2. Consolidation Therapy: Also known as post-remission therapy, this phase of treatment focuses on eliminating any remaining leukemia cells in the body.
  3. Maintenance Therapy: The goal of maintenance therapy it to prevent leukemia cells from regrowing. Treatments in this phase are generally given at much lower doses than the previous phases for a longer period of time.

During each phase of therapy, people with ALL may receive additional treatment to kill leukemia cells found in the central nervous system. This usually involves the injection of chemotherapy drugs directly into the fluid that surrounds the spinal cord.

Some combination of the following treatment approaches may be used:

Acute Lymphoblastic Leukemia Prognosis

Over the last few decades, medical advances have improved cure rates and survival for adults and children with ALL. Today, nearly 90 percent of adults diagnosed with ALL achieve a complete remission, meaning leukemia cells are no longer seen in the bone marrow under a microscope. However, despite the high remission rates, ALL relapses are common in adults. Survival rates for adult patients are approximately 20 to 40 percent. Nevertheless, survival rates vary significantly depending on other factors such as the subtype of ALL, the presence of specific mutations in the patient’s leukemia cells, the patient’s age and their general health.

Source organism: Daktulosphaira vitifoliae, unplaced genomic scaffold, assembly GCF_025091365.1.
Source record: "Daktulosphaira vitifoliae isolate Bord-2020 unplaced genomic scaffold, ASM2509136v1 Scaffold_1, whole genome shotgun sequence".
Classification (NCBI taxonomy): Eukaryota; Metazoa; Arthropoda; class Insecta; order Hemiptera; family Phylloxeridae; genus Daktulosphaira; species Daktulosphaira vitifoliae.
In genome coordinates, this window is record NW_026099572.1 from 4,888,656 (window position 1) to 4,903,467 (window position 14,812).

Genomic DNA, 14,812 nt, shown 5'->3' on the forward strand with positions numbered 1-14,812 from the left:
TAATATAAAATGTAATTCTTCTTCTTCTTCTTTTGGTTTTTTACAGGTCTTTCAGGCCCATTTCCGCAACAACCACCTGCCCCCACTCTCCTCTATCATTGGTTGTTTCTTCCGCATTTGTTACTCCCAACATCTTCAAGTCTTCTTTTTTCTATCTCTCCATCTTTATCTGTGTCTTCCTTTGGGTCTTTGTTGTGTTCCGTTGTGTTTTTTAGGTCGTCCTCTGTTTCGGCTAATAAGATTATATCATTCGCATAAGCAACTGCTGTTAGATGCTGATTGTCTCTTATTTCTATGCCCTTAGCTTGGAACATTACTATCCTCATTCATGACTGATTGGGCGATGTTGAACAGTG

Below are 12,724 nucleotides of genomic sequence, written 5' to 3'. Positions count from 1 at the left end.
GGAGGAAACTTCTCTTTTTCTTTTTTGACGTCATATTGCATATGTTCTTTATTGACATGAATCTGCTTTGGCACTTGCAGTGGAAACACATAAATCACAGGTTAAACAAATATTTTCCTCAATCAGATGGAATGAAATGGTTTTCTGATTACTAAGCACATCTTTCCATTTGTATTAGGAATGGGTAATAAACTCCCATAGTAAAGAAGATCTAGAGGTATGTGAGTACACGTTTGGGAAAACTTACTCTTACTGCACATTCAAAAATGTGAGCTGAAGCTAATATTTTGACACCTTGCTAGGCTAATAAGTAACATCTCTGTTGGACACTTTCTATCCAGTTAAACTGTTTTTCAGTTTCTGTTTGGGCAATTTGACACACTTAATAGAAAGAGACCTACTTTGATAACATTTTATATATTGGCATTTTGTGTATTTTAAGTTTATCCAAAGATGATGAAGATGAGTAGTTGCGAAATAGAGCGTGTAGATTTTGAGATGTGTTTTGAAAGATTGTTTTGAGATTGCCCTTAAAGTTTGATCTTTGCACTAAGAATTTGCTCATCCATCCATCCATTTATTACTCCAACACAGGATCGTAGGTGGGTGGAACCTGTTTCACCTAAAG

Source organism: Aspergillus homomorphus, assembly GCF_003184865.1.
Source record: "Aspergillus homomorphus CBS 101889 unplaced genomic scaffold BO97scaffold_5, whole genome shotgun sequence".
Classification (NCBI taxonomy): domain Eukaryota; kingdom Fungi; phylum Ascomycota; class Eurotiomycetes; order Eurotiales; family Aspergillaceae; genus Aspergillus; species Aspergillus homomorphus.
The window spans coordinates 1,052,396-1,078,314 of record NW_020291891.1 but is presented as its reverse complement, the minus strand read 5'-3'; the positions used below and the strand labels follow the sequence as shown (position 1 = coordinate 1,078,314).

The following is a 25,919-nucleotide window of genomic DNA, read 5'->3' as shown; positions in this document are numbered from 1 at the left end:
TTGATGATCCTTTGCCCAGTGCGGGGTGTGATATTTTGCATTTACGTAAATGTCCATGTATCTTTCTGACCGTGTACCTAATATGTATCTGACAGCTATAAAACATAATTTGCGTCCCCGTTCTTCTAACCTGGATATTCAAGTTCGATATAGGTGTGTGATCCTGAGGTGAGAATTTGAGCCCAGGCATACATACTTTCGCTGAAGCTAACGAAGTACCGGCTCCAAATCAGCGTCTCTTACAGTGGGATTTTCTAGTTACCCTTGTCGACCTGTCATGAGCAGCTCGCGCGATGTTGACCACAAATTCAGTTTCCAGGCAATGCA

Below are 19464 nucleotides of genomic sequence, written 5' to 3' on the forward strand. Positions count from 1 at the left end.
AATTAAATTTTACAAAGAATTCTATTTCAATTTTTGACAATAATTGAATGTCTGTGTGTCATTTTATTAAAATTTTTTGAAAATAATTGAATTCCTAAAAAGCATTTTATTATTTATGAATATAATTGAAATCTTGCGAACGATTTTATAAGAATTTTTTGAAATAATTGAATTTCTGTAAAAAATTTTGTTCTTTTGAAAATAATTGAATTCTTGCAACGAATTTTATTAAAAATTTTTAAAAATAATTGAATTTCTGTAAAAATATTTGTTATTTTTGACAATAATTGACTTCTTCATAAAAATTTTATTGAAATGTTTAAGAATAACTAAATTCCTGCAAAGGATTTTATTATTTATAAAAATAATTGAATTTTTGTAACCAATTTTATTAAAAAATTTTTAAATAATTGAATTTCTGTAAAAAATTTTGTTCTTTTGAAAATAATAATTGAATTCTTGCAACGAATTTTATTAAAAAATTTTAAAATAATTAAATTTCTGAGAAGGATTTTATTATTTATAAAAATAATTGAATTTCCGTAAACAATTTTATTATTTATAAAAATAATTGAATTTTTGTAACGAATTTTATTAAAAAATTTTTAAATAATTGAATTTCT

Clinical Trials Available for Acute Lymphoblastic Leukemia and Other Types of Leukemia

Access to innovative treatments, including leukemia-specific clinical trials with targeted therapies, gives patients more treatment options. We offer new therapies that are safer, more tolerable and more targeted to minimize side effects. Our physicians are the principal investigators for many of these cancer clinical trials, offering hope to both newly diagnosed leukemia patients and those who have relapsed.

Clinical Trials for Leukemia